Gianni Alemanno, Rome’s new right-wing mayor, tells John Laughland that it’s time for the Eternal City to adopt a ‘zero tolerance’ approach
There are few people, I imagine, who could make Boris Johnson jealous, but Gianni Alemanno is probably one of them. Two days before Boris’s election as Mayor of London, the conservative Alemanno conquered Rome after the Italian Left had held the city for a decade and a half. His victory was part of a dramatic overall national victory for the Italian Right, whose no-nonsense political discourse may now set the tone for European politics as a whole.
While Boris governs London from a hideous blob of glass and steel, Alemanno reigns over the Eternal City from an exquisite palace on the Capitoline hill. The square outside was laid out by Michelangelo around the great equestrian statue of Marcus Aurelius — it says SPQR in huge letters on the doormat; inside the City Hall there are carved Roman bathtubs and statues of Romulus and Remus (and plenty of Madonnas and crucifixes). In the council chamber itself, glowering down from the wall behind the Speaker’s chair, stands a enormous statue of Julius Caesar, just yards from the spot where he was stabbed to death in one of the earliest regime-change operations in human history. If anyone would appreciate or envy the profound historical resonance of this place, it is surely Boris — the enthusiastic classicist and architect of a noted TV series on Ancient Rome.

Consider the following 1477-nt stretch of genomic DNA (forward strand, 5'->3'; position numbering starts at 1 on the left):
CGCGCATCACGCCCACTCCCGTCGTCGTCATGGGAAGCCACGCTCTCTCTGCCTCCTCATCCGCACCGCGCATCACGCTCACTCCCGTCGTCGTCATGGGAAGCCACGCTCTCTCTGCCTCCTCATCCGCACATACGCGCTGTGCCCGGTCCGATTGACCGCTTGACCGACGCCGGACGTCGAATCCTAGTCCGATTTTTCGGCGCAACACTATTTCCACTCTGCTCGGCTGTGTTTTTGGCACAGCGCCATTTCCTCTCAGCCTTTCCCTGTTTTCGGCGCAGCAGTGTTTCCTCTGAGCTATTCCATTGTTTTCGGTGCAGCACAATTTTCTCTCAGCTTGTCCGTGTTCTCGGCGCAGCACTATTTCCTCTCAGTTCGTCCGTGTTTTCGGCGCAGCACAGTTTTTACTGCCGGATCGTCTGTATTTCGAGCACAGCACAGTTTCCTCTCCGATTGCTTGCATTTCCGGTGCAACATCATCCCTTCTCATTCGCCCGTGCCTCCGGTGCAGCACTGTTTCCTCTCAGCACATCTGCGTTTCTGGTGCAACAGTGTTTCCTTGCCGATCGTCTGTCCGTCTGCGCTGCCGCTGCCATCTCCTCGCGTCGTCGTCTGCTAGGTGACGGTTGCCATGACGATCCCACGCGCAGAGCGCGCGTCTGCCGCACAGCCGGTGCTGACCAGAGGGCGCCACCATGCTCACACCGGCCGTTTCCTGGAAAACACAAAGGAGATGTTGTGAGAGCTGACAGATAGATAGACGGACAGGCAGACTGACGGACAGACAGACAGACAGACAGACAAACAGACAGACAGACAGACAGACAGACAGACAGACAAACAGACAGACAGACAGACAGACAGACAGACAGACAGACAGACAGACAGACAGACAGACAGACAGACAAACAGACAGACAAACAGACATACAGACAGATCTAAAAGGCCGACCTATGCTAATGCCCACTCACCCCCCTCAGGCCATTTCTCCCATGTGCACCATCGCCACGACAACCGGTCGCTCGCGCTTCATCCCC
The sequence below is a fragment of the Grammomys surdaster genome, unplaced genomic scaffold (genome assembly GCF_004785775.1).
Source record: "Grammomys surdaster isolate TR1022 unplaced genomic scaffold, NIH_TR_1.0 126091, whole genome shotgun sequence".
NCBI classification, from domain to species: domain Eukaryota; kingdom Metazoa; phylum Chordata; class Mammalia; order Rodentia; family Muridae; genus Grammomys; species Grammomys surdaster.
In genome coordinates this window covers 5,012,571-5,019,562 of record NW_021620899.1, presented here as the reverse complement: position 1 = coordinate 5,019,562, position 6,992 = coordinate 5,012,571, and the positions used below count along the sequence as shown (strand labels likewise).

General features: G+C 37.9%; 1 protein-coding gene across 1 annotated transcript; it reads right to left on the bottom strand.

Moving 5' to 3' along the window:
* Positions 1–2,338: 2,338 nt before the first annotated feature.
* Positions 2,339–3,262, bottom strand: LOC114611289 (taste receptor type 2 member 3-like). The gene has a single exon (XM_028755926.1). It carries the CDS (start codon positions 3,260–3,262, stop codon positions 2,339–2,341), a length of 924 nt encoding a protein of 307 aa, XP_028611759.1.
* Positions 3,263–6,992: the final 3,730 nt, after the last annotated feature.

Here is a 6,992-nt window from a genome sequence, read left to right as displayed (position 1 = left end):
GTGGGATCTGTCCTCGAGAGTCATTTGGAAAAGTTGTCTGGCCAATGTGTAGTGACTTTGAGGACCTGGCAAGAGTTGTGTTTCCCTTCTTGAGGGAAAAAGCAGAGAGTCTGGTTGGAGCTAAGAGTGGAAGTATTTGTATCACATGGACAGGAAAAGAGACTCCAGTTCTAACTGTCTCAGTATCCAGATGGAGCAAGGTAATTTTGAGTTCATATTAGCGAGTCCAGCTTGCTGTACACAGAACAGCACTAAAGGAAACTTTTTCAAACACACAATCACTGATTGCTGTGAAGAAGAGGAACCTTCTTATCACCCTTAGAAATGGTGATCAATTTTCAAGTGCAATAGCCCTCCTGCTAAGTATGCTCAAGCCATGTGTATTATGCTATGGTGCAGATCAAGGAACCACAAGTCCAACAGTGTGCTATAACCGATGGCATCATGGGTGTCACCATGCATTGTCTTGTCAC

But the new Mayor does not look happy. Alemanno’s brow is furrowed; he does not smile; he is tense, late and very busy. Slight and wiry, no doubt because of the mountain climbing which is his passion, Alemanno has conquered one of the great peaks of Italian politics only to find that he has ascended a pile of rubble.